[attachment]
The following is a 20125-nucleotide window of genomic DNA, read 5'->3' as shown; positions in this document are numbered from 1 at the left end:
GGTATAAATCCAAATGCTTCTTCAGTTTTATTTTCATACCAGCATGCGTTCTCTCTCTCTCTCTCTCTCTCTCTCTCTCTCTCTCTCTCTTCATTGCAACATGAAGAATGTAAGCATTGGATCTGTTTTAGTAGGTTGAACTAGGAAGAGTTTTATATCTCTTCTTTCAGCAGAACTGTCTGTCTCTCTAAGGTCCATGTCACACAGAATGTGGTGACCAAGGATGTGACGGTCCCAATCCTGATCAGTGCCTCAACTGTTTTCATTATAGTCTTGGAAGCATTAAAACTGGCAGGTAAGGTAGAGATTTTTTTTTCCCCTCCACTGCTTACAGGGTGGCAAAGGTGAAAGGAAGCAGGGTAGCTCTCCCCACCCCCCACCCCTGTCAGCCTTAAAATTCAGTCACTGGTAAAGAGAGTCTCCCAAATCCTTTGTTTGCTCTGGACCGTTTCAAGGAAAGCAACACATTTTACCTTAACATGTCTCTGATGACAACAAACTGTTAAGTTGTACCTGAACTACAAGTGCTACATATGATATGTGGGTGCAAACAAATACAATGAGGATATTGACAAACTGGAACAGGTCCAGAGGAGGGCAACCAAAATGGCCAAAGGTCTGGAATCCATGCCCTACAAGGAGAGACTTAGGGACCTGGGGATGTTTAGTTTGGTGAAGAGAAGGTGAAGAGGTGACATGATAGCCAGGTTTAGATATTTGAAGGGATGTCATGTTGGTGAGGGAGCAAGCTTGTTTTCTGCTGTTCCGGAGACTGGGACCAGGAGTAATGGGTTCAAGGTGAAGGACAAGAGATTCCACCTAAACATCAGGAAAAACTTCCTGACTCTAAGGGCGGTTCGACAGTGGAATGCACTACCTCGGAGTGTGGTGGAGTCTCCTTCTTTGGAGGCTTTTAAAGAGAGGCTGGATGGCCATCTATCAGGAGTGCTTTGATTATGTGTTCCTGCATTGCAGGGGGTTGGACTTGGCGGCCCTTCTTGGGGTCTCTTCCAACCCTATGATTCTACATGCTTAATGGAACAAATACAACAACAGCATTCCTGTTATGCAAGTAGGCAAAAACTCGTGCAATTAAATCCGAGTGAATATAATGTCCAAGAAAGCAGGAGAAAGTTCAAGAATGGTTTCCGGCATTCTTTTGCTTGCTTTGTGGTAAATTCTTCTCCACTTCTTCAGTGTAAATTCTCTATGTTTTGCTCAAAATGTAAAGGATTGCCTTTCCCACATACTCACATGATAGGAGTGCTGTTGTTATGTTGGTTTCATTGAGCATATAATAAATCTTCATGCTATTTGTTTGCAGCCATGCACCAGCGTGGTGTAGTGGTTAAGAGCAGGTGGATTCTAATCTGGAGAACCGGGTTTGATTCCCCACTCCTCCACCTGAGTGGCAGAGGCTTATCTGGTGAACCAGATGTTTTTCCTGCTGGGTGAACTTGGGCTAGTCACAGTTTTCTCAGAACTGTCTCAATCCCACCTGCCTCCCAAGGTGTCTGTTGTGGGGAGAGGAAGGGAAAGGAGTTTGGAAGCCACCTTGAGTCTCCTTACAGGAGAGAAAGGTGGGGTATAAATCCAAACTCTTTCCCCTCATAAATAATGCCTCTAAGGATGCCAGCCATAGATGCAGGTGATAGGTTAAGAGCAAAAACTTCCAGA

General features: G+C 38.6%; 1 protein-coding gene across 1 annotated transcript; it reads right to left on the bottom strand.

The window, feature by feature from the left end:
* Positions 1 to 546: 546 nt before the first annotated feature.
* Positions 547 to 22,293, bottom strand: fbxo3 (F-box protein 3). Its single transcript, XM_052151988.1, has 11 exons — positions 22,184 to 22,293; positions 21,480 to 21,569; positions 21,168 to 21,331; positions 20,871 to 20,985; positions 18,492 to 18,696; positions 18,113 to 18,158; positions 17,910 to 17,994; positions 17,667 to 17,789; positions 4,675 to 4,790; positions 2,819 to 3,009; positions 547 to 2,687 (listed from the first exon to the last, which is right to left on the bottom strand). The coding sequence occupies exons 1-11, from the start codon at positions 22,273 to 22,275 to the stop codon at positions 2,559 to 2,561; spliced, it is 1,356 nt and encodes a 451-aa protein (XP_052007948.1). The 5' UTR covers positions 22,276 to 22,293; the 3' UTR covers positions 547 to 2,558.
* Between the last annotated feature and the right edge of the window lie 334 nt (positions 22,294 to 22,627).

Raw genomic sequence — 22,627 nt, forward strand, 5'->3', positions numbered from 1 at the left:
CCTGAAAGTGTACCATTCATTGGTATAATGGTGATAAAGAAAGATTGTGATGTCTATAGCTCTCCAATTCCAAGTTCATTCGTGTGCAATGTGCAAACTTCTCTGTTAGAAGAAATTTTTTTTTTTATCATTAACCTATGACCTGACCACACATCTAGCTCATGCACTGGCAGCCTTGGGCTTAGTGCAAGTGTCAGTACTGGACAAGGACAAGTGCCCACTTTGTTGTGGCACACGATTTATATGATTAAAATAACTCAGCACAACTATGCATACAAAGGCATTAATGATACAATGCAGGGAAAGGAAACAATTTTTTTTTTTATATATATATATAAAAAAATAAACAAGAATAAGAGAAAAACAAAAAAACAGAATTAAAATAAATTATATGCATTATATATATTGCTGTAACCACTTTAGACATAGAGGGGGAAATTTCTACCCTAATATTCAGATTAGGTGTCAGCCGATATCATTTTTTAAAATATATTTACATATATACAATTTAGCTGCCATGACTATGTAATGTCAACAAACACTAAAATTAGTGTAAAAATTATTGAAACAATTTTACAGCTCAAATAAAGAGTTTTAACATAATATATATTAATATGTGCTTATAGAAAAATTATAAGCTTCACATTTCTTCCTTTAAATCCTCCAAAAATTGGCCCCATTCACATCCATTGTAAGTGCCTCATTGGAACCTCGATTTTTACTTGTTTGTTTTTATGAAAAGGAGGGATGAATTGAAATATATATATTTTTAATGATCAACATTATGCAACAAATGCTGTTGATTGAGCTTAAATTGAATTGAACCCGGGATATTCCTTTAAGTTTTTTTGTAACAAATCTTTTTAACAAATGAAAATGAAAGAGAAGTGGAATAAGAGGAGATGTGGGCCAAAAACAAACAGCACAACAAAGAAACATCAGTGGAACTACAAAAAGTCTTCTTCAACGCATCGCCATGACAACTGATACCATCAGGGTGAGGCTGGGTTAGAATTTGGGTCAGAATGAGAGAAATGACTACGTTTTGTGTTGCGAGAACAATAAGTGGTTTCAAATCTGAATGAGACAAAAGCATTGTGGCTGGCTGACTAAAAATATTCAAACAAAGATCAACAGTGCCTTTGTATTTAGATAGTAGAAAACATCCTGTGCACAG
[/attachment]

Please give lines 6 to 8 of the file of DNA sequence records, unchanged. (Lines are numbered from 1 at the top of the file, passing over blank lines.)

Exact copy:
* Positions 547 to 22,293, bottom strand: fbxo3 (F-box protein 3). Its single transcript, XM_052151988.1, has 11 exons — positions 22,184 to 22,293; positions 21,480 to 21,569; positions 21,168 to 21,331; positions 20,871 to 20,985; positions 18,492 to 18,696; positions 18,113 to 18,158; positions 17,910 to 17,994; positions 17,667 to 17,789; positions 4,675 to 4,790; positions 2,819 to 3,009; positions 547 to 2,687 (listed from the first exon to the last, which is right to left on the bottom strand). The coding sequence occupies exons 1-11, from the start codon at positions 22,273 to 22,275 to the stop codon at positions 2,559 to 2,561; spliced, it is 1,356 nt and encodes a 451-aa protein (XP_052007948.1). The 5' UTR covers positions 22,276 to 22,293; the 3' UTR covers positions 547 to 2,558.
* Between the last annotated feature and the right edge of the window lie 334 nt (positions 22,294 to 22,627).

Raw genomic sequence — 22,627 nt, forward strand, 5'->3', positions numbered from 1 at the left: